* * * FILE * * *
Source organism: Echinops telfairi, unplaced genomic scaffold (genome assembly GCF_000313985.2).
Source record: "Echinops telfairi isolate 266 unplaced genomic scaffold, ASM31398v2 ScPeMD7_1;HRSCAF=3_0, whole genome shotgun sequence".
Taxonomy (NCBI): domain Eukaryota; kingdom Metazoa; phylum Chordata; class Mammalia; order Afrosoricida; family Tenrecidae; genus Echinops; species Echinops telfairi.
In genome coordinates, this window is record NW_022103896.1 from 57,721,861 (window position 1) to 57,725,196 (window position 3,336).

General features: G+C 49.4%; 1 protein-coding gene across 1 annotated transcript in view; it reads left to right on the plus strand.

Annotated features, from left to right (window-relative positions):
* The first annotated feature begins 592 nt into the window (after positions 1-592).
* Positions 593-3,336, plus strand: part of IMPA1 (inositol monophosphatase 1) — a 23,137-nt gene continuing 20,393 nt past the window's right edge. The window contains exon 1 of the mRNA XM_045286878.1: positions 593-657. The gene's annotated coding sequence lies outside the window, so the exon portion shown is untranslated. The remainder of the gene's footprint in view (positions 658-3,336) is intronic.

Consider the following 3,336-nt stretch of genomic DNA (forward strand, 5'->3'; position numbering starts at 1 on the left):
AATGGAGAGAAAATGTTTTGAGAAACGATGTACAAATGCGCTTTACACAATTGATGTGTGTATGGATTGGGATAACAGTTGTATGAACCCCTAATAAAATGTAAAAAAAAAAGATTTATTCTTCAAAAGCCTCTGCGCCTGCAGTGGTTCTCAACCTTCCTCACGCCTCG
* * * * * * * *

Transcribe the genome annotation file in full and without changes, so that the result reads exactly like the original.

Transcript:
Source organism: Echinops telfairi, unplaced genomic scaffold (genome assembly GCF_000313985.2).
Source record: "Echinops telfairi isolate 266 unplaced genomic scaffold, ASM31398v2 ScPeMD7_1;HRSCAF=3_0, whole genome shotgun sequence".
Taxonomy (NCBI): domain Eukaryota; kingdom Metazoa; phylum Chordata; class Mammalia; order Afrosoricida; family Tenrecidae; genus Echinops; species Echinops telfairi.
In genome coordinates, this window is record NW_022103896.1 from 57,721,861 (window position 1) to 57,725,196 (window position 3,336).

General features: G+C 49.4%; 1 protein-coding gene across 1 annotated transcript in view; it reads left to right on the plus strand.

Annotated features, from left to right (window-relative positions):
* The first annotated feature begins 592 nt into the window (after positions 1-592).
* Positions 593-3,336, plus strand: part of IMPA1 (inositol monophosphatase 1) — a 23,137-nt gene continuing 20,393 nt past the window's right edge. The window contains exon 1 of the mRNA XM_045286878.1: positions 593-657. The gene's annotated coding sequence lies outside the window, so the exon portion shown is untranslated. The remainder of the gene's footprint in view (positions 658-3,336) is intronic.

Consider the following 3,336-nt stretch of genomic DNA (forward strand, 5'->3'; position numbering starts at 1 on the left):
AATGGAGAGAAAATGTTTTGAGAAACGATGTACAAATGCGCTTTACACAATTGATGTGTGTATGGATTGGGATAACAGTTGTATGAACCCCTAATAAAATGTAAAAAAAAAAGATTTATTCTTCAAAAGCCTCTGCGCCTGCAGTGGTTCTCAACCTTCCTCACGCCTCG